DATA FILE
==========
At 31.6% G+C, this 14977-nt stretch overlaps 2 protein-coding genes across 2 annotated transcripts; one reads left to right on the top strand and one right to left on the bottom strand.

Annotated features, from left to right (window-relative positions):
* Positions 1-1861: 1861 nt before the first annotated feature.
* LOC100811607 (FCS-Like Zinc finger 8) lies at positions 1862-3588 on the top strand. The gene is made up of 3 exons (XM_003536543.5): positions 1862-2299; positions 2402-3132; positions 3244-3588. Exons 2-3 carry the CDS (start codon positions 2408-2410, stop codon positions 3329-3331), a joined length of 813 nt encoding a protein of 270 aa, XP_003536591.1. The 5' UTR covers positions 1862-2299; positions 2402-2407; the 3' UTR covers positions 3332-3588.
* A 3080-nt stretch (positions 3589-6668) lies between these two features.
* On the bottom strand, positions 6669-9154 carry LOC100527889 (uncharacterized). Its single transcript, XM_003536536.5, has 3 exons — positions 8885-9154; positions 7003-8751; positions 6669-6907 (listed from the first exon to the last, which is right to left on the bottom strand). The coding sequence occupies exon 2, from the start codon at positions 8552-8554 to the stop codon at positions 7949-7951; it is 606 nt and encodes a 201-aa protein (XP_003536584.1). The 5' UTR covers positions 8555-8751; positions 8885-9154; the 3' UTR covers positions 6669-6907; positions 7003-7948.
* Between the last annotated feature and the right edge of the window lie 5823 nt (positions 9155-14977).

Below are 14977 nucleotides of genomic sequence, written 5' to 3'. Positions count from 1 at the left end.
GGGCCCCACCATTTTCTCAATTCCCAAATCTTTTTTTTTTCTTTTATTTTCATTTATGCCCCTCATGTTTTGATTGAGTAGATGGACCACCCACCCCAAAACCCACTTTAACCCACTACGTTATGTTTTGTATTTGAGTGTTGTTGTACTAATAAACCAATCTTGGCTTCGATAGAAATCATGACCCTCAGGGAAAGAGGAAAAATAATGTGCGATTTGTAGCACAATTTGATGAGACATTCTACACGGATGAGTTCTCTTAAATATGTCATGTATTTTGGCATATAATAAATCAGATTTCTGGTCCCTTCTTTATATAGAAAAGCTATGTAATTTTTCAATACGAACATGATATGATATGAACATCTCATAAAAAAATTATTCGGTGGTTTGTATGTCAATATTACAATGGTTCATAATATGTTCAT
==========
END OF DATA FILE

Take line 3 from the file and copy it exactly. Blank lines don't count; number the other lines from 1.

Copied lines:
* Positions 1-1861: 1861 nt before the first annotated feature.